Cable could be left behind if FCC rejects AT&T, T-Mobile deal

Jim BartholdThere is a scene in the classic film Cool Hand Luke where the prisoners, egged on by the relentless Dragline, start getting up from their bunks to head to the bathroom.

"Gettin' up here Carl," one skivvy-clad prisoner after another says as he swings his legs over his bunkbed. The process proceeds for a bit until another boss, wary at so many prisoners getting out of bed to visit the john starts fingering his rifle. Finally, Carl, exasperated by the flow of prisoners protests. "No," he says to one prisoner too many. And the parade ends.

The scene is reminiscent of the FCC and the string of mergers, acquisitions and other partnerships being presented like prisoners wanting to use the bathroom.

"Mergin' up here boss," says the likes of Comcast.

"Buyin' up here boss," says the likes of CenturyLink.

"Joinin' up here boss," says the likes of AT&T and T-Mobile.

FCC Chairman Julius Genachowski has obligingly nodded each time, watching the parade go by. Other bosses, though, most notably Michael Copps, have been less enthralled by the parade. Copps had his finger on the trigger ready to unload on Comcast-NBCUniversal; now, with AT&T swinging its legs over the edge, it could Copps--and the other commissioners--could be ready to say, "No. No more."

For the most part, the cable industry will likely view this potential denial as a blessing. A merged AT&T/T-Mobile could put a hurtin' on any inklings cable will ever have about entering the mobile wireless space; it could put an iPhone in the hands of even more people and an iPad in every living room, although cable seems to have accepted that fact; and it could enrage Verizon enough to revive FiOS.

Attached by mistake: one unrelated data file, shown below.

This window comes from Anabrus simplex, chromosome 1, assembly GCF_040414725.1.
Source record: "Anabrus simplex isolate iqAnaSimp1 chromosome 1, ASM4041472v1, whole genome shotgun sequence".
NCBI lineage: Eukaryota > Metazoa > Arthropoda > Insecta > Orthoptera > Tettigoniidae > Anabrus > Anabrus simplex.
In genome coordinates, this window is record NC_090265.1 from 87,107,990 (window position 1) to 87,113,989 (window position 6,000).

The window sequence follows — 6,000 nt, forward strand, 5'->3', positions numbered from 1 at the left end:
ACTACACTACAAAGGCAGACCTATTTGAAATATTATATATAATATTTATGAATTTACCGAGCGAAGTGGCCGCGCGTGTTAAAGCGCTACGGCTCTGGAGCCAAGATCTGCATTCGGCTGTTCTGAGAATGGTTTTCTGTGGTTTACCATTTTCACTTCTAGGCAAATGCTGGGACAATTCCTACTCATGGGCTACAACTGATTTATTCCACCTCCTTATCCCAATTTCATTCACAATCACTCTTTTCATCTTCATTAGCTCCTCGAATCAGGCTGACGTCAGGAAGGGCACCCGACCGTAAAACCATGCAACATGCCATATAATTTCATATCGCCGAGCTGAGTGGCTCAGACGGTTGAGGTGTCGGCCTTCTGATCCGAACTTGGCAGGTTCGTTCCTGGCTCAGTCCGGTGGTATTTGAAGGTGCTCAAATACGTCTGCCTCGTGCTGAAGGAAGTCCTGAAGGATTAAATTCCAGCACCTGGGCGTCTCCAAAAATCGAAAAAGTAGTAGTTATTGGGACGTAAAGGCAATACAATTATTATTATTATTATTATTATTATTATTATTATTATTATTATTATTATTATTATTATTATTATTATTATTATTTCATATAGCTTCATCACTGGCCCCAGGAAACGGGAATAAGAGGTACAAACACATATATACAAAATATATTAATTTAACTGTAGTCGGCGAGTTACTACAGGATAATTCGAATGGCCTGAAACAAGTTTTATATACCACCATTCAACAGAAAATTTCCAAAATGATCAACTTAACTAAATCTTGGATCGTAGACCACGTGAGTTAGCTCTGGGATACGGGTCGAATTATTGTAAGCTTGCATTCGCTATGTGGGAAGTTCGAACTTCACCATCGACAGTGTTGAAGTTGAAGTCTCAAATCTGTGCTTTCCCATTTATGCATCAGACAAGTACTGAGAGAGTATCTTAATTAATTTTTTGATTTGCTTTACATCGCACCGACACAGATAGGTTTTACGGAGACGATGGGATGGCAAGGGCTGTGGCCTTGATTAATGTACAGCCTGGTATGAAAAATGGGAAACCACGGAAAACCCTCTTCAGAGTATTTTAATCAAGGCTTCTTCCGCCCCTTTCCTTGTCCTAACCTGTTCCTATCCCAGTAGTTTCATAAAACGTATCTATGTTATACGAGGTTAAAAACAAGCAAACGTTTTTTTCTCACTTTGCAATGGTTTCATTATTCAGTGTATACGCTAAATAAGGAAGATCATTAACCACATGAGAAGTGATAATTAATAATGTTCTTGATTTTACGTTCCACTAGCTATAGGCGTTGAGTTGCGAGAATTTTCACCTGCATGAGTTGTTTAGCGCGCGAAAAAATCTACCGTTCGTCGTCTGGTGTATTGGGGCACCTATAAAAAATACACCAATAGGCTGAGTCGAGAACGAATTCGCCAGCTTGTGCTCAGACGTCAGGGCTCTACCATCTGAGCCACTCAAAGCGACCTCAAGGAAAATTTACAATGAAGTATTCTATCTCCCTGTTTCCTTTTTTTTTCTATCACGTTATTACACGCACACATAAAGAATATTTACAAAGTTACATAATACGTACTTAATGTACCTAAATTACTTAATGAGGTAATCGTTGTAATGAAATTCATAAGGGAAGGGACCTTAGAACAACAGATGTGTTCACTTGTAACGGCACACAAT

One thing a dismissed AT&T/T-Mobile merger will do, though, is bring attention to the wireless spectrum MSOs bought and are storing for a rainy day. AT&T has already cleverly connected acquisition of T-Mobile to the need for more spectrum. If the broadcasters won't give it up--and indications are they are not incented to auction it--then somebody else will be targeted for the spectrum needed to drive a national wireless broadband plan.

Who has spectrum? Cable has spectrum.

Who wants spectrum? AT&T wants spectrum.

Who decides who gets the spectrum? The FCC decides who gets the spectrum.

So far no one's been saying, "Givin' it up here boss." But, when it comes to spectrum and taking it, there's no denying that the FCC is the boss and it will get it somehow, and that cable is lying in bed, smoking a cigarette and not doing a thing with what it has.--Jim